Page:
When this is done with full awareness and in an intentional manner, we can use it as the means to invigorate the ego and expand our range of expression. Because these are aspects of ourselves that we’ve never actually expressed, we can feel very awkward and uncomfortable, as if we don’t know “how to be”, which can cause us to abandon the idea and revert back to our comfort zone of our known and integrated aspects. Yet, because our shadow was established as a child out of our formative conditioning, as adults revisiting the same idea, we may find very natural and healthy ways of expressing those same qualities in a way that’s entirely congruent with our perception of who we are. All qualities of being and personality traits have their appropriate expression in the right context and within the appropriate situation. If we’ve judged it to be bad and wrong, it’s because we were looking at it through the wrong context, or the situation we were contemplating it in wasn’t appropriate for expressing it. Under the right context, any idea and the actions that ensue from it can be considered appropriate and beneficial somehow.
We all have multiple traits and tendencies for a reason, and our job is to simply find the appropriate means of expressing them in a way that’s congruent with all other aspects of ourselves. As we refrain from some while indulging in others, we create a kind of gap and imbalances that can make them seem difficult to reconcile. When we perform the behaviors of our shadow aspects and create the type of experiences they bring, we judge ourselves as being bad and wrong for doing it and we’re filled with conflict, guilt and shame as a result. As we do behaviors that are “contrary” to our normal personality, it clashes with our self-image and we begin beating ourselves up for it. Guilt and shame is like a cancer that eats away at our soul, greatly affecting our ability to express ourselves in new and novel ways. They come as the result of us “judging ourselves” in the same manner we were judged by others. As we were judged, we in turn judged ourselves in the same way, and that became the basis for us judging others, all using the same criteria.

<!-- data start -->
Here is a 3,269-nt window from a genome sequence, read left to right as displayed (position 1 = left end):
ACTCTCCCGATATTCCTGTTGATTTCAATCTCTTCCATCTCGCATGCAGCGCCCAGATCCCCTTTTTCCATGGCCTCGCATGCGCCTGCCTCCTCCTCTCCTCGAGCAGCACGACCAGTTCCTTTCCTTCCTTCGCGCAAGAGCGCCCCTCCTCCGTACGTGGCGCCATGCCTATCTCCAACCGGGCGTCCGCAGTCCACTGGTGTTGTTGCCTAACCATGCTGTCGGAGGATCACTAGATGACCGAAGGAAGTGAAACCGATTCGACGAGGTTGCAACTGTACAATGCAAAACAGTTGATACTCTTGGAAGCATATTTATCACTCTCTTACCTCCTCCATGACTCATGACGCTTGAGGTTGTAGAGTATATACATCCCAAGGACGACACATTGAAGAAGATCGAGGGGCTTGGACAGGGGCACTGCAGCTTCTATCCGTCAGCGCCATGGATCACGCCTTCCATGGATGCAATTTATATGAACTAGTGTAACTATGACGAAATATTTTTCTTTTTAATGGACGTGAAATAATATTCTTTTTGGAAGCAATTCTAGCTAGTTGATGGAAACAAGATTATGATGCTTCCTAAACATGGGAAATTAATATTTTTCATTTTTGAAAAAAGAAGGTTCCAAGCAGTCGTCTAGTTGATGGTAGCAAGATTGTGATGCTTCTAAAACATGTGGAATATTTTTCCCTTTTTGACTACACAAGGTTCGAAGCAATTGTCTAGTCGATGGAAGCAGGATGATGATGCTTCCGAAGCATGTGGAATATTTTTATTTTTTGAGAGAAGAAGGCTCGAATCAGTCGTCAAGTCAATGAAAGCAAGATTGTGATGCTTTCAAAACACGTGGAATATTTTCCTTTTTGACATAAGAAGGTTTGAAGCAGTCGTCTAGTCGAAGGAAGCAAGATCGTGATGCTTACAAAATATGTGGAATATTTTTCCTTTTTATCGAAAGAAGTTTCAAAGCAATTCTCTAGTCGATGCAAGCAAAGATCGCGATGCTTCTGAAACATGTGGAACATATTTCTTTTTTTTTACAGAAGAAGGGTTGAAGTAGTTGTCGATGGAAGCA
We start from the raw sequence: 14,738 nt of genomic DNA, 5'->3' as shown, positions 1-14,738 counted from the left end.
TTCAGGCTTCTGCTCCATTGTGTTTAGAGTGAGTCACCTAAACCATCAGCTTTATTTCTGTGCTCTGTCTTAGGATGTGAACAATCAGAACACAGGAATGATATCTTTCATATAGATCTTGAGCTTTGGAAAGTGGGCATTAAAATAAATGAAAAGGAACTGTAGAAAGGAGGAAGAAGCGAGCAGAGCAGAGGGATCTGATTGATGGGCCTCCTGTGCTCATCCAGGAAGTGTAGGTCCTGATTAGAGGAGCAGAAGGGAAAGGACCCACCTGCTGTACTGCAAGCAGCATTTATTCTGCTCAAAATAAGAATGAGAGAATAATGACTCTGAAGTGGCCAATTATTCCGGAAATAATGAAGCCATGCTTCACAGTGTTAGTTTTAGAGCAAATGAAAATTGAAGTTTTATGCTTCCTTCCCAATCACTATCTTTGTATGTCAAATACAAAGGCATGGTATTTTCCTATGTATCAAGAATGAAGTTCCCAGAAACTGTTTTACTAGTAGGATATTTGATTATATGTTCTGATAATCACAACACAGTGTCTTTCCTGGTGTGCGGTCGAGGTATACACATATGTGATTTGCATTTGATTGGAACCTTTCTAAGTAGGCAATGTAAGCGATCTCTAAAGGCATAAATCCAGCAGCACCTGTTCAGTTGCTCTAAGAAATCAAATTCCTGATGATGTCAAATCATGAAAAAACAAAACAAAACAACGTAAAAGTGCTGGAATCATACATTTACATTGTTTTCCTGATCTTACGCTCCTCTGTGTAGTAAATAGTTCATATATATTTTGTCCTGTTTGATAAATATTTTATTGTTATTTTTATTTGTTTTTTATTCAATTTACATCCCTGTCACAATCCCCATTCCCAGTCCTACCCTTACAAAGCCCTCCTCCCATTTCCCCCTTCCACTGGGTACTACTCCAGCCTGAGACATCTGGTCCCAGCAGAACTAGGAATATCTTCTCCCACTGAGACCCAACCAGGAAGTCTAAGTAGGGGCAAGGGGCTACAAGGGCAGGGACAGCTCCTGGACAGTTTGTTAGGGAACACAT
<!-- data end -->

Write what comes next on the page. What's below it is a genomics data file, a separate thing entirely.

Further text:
Projection, Reaction, and how we Judge Others
All perception comes by way of our “perceptual lens” which is a filtering system based on our mental paradigm. We are always looking “through our mind” as a way of perceiving the outer reality. Our mind is comprised of both subconscious and conscious content. So we not only see what we’re aware of and accept as being true, but we also see what we’re not aware of and deny as being real or true. Because we still “disown” and fail to recognize all of our unconscious traits, we project them onto and see them in others, and form a strong reaction to them as “judging them” for having the same traits that we ourselves have that we’re not aware of having. We judge them according to the same values and beliefs and in the same way we judged ourselves. Content that we’re aware of and accept without judgment is projected also, but we don’t have an adverse reaction to it, we see it as normal. So through this psychological process, we literally judge others as a form of self-judgment. We make them out to be bad for outwardly expressing the same qualities that we ourselves secretly possess.
The nature of reality is formed by the projection and expansion of the psyche as both known and unknown aspects of us. An “aspect” is referring to attributes, qualities, traits, characteristics, tendencies, and desires that all lead to “being and behaving a certain way”. Whatever aspect of ourselves we’re embodying at any given moment determines how we’re being, what we’re doing, and what type of activities we naturally engage in. All of which combined create our experiences as an ongoing storyline out of which we shape ourselves. As we create certain types of experiences, we sense ourselves within those experiences as being a certain way. We create ourselves as a soul with an ego and a shadow, a good guy and a bad guy, by what we willingly embrace, embody, and bring into expression as an experience of ourselves. As long as both aspects are maintained through a lack of awareness and conscious use of will, we are never expressing to our highest potential or “becoming” our true, whole self as our soul. In order to embrace and utilize our full potential as a soul, we have to integrate all aspects of ourselves into the same idea and identity in a way that’s congruent and harmonious, eliminating all inner conflict and judgment of others. This self-awareness and process of synthesis produces a natural form of transformation that moves us from a fragmented state to a state of wholeness.
The Law of Vibration